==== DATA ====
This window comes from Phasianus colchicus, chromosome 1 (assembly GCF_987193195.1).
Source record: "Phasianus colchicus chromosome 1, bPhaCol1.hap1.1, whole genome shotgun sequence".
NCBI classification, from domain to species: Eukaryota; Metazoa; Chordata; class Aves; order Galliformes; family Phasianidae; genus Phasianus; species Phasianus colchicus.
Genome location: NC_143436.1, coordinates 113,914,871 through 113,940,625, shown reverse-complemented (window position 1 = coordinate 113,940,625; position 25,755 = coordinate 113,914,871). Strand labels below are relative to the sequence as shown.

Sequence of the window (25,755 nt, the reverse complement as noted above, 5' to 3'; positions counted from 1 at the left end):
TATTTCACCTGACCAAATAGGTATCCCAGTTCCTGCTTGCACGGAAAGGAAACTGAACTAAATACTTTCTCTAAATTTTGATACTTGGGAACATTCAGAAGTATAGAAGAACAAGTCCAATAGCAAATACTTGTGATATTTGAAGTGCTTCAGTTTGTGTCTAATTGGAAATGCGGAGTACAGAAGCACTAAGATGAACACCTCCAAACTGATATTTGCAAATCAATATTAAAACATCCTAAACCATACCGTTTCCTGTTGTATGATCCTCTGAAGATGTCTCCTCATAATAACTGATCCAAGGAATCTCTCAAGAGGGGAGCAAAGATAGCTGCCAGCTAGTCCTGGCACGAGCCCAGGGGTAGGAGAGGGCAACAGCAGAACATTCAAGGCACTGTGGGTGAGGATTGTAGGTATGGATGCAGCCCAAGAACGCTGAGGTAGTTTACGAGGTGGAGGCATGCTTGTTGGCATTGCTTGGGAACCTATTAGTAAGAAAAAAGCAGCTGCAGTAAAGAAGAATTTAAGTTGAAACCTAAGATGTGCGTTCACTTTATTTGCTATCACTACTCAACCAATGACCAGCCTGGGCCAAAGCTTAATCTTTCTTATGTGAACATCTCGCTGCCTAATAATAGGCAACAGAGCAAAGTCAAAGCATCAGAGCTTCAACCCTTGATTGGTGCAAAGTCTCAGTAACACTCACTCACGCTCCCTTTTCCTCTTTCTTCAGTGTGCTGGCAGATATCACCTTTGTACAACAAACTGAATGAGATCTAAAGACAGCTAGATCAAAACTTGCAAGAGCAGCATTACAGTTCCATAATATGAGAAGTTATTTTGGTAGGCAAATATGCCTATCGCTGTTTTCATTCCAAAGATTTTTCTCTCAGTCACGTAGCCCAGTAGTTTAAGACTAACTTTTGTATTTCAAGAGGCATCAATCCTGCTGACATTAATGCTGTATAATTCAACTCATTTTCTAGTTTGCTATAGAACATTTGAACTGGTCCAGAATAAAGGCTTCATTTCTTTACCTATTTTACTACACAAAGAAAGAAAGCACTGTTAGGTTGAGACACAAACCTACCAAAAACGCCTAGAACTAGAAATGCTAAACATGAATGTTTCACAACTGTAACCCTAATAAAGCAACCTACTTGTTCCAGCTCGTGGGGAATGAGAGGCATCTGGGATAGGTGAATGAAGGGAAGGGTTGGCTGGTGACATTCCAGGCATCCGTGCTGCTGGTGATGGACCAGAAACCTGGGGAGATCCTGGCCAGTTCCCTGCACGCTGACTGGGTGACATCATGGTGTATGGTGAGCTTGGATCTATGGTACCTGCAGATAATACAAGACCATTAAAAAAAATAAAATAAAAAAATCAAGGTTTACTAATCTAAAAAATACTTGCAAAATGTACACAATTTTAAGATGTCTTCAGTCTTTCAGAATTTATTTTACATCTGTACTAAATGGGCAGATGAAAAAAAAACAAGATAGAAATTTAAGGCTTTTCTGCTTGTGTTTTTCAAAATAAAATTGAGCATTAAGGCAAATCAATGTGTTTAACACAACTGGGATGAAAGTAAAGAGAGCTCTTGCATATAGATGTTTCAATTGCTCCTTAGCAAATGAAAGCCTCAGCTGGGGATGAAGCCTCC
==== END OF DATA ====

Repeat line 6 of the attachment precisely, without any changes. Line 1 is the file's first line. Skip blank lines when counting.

TATTTCACCTGACCAAATAGGTATCCCAGTTCCTGCTTGCACGGAAAGGAAACTGAACTAAATACTTTCTCTAAATTTTGATACTTGGGAACATTCAGAAGTATAGAAGAACAAGTCCAATAGCAAATACTTGTGATATTTGAAGTGCTTCAGTTTGTGTCTAATTGGAAATGCGGAGTACAGAAGCACTAAGATGAACACCTCCAAACTGATATTTGCAAATCAATATTAAAACATCCTAAACCATACCGTTTCCTGTTGTATGATCCTCTGAAGATGTCTCCTCATAATAACTGATCCAAGGAATCTCTCAAGAGGGGAGCAAAGATAGCTGCCAGCTAGTCCTGGCACGAGCCCAGGGGTAGGAGAGGGCAACAGCAGAACATTCAAGGCACTGTGGGTGAGGATTGTAGGTATGGATGCAGCCCAAGAACGCTGAGGTAGTTTACGAGGTGGAGGCATGCTTGTTGGCATTGCTTGGGAACCTATTAGTAAGAAAAAAGCAGCTGCAGTAAAGAAGAATTTAAGTTGAAACCTAAGATGTGCGTTCACTTTATTTGCTATCACTACTCAACCAATGACCAGCCTGGGCCAAAGCTTAATCTTTCTTATGTGAACATCTCGCTGCCTAATAATAGGCAACAGAGCAAAGTCAAAGCATCAGAGCTTCAACCCTTGATTGGTGCAAAGTCTCAGTAACACTCACTCACGCTCCCTTTTCCTCTTTCTTCAGTGTGCTGGCAGATATCACCTTTGTACAACAAACTGAATGAGATCTAAAGACAGCTAGATCAAAACTTGCAAGAGCAGCATTACAGTTCCATAATATGAGAAGTTATTTTGGTAGGCAAATATGCCTATCGCTGTTTTCATTCCAAAGATTTTTCTCTCAGTCACGTAGCCCAGTAGTTTAAGACTAACTTTTGTATTTCAAGAGGCATCAATCCTGCTGACATTAATGCTGTATAATTCAACTCATTTTCTAGTTTGCTATAGAACATTTGAACTGGTCCAGAATAAAGGCTTCATTTCTTTACCTATTTTACTACACAAAGAAAGAAAGCACTGTTAGGTTGAGACACAAACCTACCAAAAACGCCTAGAACTAGAAATGCTAAACATGAATGTTTCACAACTGTAACCCTAATAAAGCAACCTACTTGTTCCAGCTCGTGGGGAATGAGAGGCATCTGGGATAGGTGAATGAAGGGAAGGGTTGGCTGGTGACATTCCAGGCATCCGTGCTGCTGGTGATGGACCAGAAACCTGGGGAGATCCTGGCCAGTTCCCTGCACGCTGACTGGGTGACATCATGGTGTATGGTGAGCTTGGATCTATGGTACCTGCAGATAATACAAGACCATTAAAAAAAATAAAATAAAAAAATCAAGGTTTACTAATCTAAAAAATACTTGCAAAATGTACACAATTTTAAGATGTCTTCAGTCTTTCAGAATTTATTTTACATCTGTACTAAATGGGCAGATGAAAAAAAAACAAGATAGAAATTTAAGGCTTTTCTGCTTGTGTTTTTCAAAATAAAATTGAGCATTAAGGCAAATCAATGTGTTTAACACAACTGGGATGAAAGTAAAGAGAGCTCTTGCATATAGATGTTTCAATTGCTCCTTAGCAAATGAAAGCCTCAGCTGGGGATGAAGCCTCC